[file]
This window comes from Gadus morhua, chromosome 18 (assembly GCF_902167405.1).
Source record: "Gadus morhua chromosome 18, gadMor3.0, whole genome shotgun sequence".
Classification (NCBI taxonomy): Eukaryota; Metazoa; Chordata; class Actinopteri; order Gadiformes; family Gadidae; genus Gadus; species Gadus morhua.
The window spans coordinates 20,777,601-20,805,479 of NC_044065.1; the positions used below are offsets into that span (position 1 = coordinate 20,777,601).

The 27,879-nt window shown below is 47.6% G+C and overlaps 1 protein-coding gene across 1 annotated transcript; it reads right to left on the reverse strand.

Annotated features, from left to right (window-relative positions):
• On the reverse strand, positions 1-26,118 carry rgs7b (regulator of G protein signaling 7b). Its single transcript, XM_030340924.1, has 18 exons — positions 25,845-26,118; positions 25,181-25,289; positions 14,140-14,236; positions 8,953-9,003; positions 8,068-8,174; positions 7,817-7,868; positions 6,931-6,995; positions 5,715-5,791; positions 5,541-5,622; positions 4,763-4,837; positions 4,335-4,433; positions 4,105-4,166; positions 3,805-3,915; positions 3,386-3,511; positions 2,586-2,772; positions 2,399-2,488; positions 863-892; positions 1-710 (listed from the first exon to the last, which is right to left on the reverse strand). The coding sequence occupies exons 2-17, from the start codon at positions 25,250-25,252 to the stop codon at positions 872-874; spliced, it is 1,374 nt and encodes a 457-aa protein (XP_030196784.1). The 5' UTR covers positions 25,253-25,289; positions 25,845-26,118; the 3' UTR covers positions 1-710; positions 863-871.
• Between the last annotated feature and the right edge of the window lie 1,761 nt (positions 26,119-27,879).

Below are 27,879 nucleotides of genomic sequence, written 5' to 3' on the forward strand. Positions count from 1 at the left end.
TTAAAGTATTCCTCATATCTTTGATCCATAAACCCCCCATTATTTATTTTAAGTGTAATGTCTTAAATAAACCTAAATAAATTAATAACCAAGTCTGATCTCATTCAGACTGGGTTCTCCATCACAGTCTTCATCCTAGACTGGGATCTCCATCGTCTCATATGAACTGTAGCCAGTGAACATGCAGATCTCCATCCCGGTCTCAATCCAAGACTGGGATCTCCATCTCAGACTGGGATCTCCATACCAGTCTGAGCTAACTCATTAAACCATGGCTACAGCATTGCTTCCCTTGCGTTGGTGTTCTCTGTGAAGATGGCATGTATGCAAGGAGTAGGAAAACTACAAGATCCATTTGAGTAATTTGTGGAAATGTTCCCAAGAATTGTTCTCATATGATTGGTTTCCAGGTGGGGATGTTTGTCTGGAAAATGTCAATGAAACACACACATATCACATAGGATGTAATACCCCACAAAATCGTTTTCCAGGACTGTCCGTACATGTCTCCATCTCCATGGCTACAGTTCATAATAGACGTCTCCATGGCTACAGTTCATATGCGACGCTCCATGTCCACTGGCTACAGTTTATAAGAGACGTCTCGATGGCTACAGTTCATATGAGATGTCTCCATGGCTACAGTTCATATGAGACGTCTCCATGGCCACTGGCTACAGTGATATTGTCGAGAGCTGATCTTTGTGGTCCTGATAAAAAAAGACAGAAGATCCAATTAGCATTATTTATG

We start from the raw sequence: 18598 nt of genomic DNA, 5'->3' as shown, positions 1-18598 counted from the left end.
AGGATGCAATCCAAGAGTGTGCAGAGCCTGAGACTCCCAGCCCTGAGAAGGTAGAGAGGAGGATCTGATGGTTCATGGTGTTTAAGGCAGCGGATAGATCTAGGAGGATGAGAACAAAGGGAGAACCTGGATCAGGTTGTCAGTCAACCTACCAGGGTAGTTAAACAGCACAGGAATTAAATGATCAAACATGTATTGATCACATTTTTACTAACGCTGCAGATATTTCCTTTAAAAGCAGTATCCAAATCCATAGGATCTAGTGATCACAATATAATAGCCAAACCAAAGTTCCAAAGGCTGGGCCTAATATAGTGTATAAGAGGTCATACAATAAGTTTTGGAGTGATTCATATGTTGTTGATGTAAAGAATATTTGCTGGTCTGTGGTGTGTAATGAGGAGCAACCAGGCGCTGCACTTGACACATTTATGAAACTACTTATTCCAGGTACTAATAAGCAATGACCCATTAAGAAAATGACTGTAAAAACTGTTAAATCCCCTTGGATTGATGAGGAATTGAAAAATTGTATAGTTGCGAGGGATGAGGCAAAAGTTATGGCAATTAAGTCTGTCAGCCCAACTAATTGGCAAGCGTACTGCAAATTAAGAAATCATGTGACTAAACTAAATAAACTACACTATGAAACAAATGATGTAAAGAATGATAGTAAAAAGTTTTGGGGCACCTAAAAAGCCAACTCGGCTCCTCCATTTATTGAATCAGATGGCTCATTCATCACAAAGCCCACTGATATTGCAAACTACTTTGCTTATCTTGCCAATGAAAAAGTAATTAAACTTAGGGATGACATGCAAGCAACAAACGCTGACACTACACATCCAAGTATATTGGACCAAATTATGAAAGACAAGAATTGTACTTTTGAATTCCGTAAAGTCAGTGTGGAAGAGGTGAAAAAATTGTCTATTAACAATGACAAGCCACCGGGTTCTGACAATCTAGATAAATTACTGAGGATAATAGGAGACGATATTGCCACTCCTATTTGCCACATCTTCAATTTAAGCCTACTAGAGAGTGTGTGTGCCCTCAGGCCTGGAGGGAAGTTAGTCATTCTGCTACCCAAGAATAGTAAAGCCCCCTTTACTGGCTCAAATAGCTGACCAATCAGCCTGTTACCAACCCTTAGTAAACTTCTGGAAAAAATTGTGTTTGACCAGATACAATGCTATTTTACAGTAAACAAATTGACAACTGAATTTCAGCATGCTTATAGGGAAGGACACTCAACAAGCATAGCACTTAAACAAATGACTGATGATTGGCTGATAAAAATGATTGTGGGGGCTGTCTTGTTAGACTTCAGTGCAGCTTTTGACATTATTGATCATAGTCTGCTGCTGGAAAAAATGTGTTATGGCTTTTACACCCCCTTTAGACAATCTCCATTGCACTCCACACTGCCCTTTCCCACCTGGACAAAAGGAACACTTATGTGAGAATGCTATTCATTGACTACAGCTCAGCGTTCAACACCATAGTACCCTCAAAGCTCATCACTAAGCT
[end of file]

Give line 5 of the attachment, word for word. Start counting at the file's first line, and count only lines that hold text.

The 27,879-nt window shown below is 47.6% G+C and overlaps 1 protein-coding gene across 1 annotated transcript; it reads right to left on the reverse strand.